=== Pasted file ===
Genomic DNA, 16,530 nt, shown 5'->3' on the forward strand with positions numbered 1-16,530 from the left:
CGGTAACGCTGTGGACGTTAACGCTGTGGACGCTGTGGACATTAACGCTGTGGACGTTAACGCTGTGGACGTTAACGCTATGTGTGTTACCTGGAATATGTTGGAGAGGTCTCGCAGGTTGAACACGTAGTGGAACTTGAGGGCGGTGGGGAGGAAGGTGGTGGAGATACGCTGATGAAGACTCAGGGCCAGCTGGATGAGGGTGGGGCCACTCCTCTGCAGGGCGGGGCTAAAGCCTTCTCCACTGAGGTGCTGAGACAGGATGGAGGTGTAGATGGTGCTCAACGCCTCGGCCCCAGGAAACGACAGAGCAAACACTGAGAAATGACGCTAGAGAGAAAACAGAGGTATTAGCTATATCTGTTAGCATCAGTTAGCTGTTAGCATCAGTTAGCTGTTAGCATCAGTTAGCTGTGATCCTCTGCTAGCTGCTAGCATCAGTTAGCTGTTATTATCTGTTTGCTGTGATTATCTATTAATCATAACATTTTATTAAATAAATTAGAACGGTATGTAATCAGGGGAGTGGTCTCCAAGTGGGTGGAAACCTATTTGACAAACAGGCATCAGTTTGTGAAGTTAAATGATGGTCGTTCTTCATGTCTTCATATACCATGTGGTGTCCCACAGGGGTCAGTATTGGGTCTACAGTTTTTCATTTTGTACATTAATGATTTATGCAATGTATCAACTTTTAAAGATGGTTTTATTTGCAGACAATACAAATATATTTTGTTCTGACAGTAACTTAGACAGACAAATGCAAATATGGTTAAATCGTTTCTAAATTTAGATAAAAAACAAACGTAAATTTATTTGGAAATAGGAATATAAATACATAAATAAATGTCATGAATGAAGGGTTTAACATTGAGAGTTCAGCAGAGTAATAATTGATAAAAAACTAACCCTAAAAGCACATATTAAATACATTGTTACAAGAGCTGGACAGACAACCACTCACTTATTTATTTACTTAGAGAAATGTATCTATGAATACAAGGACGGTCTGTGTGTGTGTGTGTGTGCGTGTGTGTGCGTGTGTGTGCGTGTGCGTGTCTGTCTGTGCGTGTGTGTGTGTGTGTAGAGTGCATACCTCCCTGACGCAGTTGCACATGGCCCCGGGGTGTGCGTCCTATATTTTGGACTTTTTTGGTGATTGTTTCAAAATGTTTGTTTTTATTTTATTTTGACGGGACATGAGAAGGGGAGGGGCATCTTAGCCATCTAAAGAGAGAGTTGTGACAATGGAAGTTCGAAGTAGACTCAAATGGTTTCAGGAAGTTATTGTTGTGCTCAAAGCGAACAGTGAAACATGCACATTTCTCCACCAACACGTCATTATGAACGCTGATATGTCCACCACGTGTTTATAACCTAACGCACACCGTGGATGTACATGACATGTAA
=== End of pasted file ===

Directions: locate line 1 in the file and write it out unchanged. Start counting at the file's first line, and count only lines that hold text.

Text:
Genomic DNA, 16,530 nt, shown 5'->3' on the forward strand with positions numbered 1-16,530 from the left: